Just as some health care providers specialize in only certain areas of medicine, not all attorneys are created equal—at least in terms of where their legal expertise lies. That’s why you should seek out the expertise of an attorney certified in elder law if you need help navigating complex legal issues that are specific to aging seniors. Planning for the senior years, in particular, can be confusing and difficult, and simple situations can rapidly turn into complicated and expensive challenges without the right guidance and advice.
How do elder law attorneys help?
Elder law attorneys are advocates for the elderly and their loved ones. Most elder law attorneys handle a wide range of legal matters affecting an older or disabled person, including issues related to health care, long-term care planning, guardianship, retirement, Social Security, Medicare/Medicaid, and other important matters. They help by:
- Evaluating the client's needs relating to federal tax, social security, Medicare, Medicaid, and property laws
- Preparing trusts and wills
- Determining the best way to pay for long-term health care including private duty home care
- Assisting with disability planning, including use of durable powers of attorney, living trusts, and living wills for financial management and health care decisions
- Setting up conservatorships and guardianships
- Offering counseling on the distribution of public and private retirement benefits, survivor benefits, and pension benefits
- Assisting the client and their family make emotionally difficult decisions, such as those related to end-of-life
Will elder law attorneys know all areas of senior law?
Most elder law attorneys do not specialize in every one of these areas, so it’s important to find out which of these matters they are equipped to handle. You will want to hire the attorney who has experience in and knowledge of your specific area of concern, yet who also knows enough about the other fields to question whether the action being taken might be affected by laws in any of the other areas of law.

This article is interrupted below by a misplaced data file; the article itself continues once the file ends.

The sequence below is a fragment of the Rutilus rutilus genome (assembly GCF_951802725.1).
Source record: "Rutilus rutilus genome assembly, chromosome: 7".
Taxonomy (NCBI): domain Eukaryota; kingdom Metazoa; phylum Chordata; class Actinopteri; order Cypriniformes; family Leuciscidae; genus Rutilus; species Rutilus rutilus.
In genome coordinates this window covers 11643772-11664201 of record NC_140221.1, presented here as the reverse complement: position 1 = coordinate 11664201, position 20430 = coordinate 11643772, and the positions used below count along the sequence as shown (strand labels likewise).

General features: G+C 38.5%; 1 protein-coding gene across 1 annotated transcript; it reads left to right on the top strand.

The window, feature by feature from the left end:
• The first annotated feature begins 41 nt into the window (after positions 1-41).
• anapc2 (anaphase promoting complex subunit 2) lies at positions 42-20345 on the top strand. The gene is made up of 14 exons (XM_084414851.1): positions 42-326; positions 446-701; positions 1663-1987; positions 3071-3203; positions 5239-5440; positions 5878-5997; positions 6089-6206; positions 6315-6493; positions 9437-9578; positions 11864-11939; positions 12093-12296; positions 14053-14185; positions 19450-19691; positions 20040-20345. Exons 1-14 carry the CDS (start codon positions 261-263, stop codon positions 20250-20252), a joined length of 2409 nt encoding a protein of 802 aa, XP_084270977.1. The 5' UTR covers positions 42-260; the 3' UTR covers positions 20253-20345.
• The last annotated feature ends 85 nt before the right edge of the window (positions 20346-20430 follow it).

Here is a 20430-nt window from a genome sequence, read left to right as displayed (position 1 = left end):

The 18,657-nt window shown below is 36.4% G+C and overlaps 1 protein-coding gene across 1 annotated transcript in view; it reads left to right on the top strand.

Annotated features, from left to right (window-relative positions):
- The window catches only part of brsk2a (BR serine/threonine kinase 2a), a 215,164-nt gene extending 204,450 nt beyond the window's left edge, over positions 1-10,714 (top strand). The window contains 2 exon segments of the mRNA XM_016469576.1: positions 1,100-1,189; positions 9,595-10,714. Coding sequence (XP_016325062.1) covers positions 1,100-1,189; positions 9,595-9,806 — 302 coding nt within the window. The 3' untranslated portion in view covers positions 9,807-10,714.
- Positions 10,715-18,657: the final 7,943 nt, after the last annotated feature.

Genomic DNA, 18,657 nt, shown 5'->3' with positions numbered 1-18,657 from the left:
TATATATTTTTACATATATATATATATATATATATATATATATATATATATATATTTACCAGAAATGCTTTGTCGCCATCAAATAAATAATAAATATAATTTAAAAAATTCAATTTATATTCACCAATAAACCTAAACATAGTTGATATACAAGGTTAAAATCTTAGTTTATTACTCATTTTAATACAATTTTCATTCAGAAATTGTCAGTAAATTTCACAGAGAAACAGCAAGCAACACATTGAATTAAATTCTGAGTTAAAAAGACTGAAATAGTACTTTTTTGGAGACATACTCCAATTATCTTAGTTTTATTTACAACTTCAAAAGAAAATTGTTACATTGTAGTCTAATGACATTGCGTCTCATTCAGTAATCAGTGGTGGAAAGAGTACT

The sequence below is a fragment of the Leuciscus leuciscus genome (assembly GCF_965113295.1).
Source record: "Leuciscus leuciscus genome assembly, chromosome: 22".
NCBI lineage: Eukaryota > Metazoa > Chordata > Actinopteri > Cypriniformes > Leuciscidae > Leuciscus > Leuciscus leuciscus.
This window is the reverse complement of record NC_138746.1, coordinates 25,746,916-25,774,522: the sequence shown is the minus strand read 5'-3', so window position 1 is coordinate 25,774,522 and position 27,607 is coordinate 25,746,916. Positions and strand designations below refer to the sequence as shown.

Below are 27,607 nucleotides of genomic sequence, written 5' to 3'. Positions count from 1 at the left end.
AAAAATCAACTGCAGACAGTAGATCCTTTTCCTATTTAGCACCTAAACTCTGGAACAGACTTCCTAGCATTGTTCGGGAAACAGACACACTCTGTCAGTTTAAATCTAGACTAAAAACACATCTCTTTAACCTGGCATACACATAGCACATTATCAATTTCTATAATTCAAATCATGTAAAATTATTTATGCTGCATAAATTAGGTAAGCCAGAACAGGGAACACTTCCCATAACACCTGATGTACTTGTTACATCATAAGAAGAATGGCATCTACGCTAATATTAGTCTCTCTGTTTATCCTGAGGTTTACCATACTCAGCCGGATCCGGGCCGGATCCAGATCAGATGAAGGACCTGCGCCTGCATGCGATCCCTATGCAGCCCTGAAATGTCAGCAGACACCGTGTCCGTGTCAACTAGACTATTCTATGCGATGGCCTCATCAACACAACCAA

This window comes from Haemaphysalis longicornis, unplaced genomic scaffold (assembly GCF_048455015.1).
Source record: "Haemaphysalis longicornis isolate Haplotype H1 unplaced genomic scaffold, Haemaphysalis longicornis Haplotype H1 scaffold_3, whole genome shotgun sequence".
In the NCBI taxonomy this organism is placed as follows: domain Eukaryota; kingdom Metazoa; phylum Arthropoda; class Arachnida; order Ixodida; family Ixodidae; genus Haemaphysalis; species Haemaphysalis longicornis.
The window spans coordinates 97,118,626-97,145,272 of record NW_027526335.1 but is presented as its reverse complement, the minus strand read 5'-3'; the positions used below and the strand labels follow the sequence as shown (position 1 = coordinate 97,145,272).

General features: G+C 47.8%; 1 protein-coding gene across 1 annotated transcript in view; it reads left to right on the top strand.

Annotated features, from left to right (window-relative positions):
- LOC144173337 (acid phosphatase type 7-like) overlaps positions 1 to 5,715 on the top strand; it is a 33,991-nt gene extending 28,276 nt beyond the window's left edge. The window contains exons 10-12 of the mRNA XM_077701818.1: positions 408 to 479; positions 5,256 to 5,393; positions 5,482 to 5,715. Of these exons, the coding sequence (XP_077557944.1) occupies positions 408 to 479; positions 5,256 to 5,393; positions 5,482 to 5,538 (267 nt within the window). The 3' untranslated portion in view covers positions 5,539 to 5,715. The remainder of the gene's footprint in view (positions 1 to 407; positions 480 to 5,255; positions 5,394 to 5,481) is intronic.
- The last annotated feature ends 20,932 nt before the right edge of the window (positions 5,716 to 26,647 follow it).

For example, if you are going to rewrite your will and your spouse is ill, the attorney needs to know enough about Medicaid to know whether it is an issue with regard to your spouse’s inheritance. The Medicaid, Medicare, gifting, special needs trusts, and revocable and irrevocable trusts are complex and evolving, so your attorney should have an in-depth understanding of the system’s federal laws as well as those of your state.
What are your options if you can’t afford an elder law attorney?
Some dedicated elder law firms have Aging Life Care Professionals— also known as geriatric care managers—within their practice. These highly skilled and resource-informed, non-attorneys can offer many additional services and/or guidance at a significantly lower rate than an attorney’s hourly fee. Aging Life Care Professionals are typically social workers or nurses who have access to in-depth information and linkages to other services or programs.
As another option, you can also check with your town’s Area Office on Aging or the Internet for local and state agencies that may be able to help you.
How do you find an elder law attorney?
If you’d like to find an elder law attorney, you can check with the National Academy of Elder law Attorneys, Inc., (NAELA). It is a professional association of attorneys who are dedicated to improving the quality of legal services provided to people as they age and people with special needs. Another resource is the Special Needs Alliance, which is a national alliance of attorneys for special needs planning.
Originally Published: August 2016
Last Updated: January 2022